Columbia will host its first-ever vegan food festival, VegFest, on June 26 at Segra Park.
“We can do it in different cities and we wanted to do it here and work to save the world here – caring about the environment, helping people with plant-based diets and saving animals,” said Helene Greenberg, executive director of North Carolina-based Triangle Vegfest, which helped organize the Columbia event.
She said Columbia’s version had been in the works since before 2019 but was put on hold due to the COVID-19 pandemic.
Columbia VegFest will feature more than a dozen vendors, including Columbia’s famous vegan food spot, A Peace of Soul Vegan Kitchen. Despite nearly 20 vendors, only a handful come from Colombia.
Greenberg said she expects Columbia’s lack of suppliers to change as the event draws closer.
“We are still in the process of getting Columbia suppliers signed up,” Greenberg said. “Part of the problem with signing up is that sometimes it’s hard to find staff to see if they can do it and we thought last month is when things will start to look up (with registration of people).”
The owners of A Peace of Soul Kitchen who will be in attendance operate a food truck and spend the summer going to different plant festivals in cities like Charleston and Asheville, so attending VegFest and other similar events makes part of the standard for owner Folami Geter.
“It’s great to see Columbia finally put on a festival like this. The closest ones are usually in North Carolina,” said Geter, who has been a lifelong vegan. “I know a lot of Charleston customers had one, but COVID happened, so it’s nice to have one so close to home.”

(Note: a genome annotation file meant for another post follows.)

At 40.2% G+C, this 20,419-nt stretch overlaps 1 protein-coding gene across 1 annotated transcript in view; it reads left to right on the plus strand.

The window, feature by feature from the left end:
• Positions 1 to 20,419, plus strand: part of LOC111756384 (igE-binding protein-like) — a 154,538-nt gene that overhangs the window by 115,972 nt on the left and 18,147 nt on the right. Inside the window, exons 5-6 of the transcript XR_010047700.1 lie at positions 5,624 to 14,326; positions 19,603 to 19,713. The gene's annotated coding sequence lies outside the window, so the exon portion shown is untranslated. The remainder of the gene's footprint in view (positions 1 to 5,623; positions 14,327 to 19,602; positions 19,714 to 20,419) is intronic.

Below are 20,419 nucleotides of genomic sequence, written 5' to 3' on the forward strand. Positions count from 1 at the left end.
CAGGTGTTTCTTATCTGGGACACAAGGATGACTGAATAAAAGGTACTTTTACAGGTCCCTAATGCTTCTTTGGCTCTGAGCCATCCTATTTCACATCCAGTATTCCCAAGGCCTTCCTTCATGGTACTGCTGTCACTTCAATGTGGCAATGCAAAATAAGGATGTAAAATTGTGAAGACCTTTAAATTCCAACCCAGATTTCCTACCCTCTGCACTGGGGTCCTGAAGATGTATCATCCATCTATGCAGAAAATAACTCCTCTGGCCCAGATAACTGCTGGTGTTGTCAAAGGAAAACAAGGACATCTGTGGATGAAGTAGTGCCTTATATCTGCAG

Vendors come from all over the east coast, with people from North Carolina all the way to New York. Three upstate vendors will also be in attendance.
One supplier in particular, Leesville-based Cotton Branch Farm Sanctuary, played a significant role in planning the event after hosting a similar, smaller one in Leesville in July 2021.
“I’m super excited because we’ve wanted to do this for a long time,” said Cotton Branch Farm Sanctuary COO Josh Costner, “We couldn’t believe Columbia hadn’t had one before.”
VegFests are not a new phenomenon.
The very first VegFest was organized by the Toronto Vegetarian Association almost four decades ago, according to the American Vegan Society. Big cities like Boston have been hosting events like this since the late 90s.
And Columbia has steadily grown in its interest and demand for plant-based cuisine, with places like A Peace of Soul and Good Life Cafe gaining popularity in the heart of the city and places like Mimsy’s, a West African place offering vegan cuisine, opening in the North East in the last year.
With more than 10% of studentscompared to just 4% of adults, following a plant-based diet, it’s no surprise that Columbia’s vegan and vegetarian offerings have begun to expand — among the city’s handful of four-year colleges, there has over 30,000 undergraduate students in the region.
Veganism and plant-based diets have grown in popularity over the past decade. Using Google search data to determine the popularity of veganism, Ispos Retail Performance estimate that interest in the lifestyle has increased by 290,000 over the past 15 years.
But organizers said the event is open to everyone, even those who don’t live a meat-free lifestyle.
“You don’t have to be vegan or vegetarian to come. It’s a great time to try out different vegan foods and offerings, but also to see different arts, crafts and merchandise,” said Costner. Forty percent of attendees at a similar event in North Carolina were neither vegans nor vegetarians, according to Greenberg.
The Columbia VegFest event will take place at Segra Park (1640 Freed St.) on June 26 from 11 a.m. to 5 p.m. General admission tickets are $10 and more information can be found at colombiavegfest.com.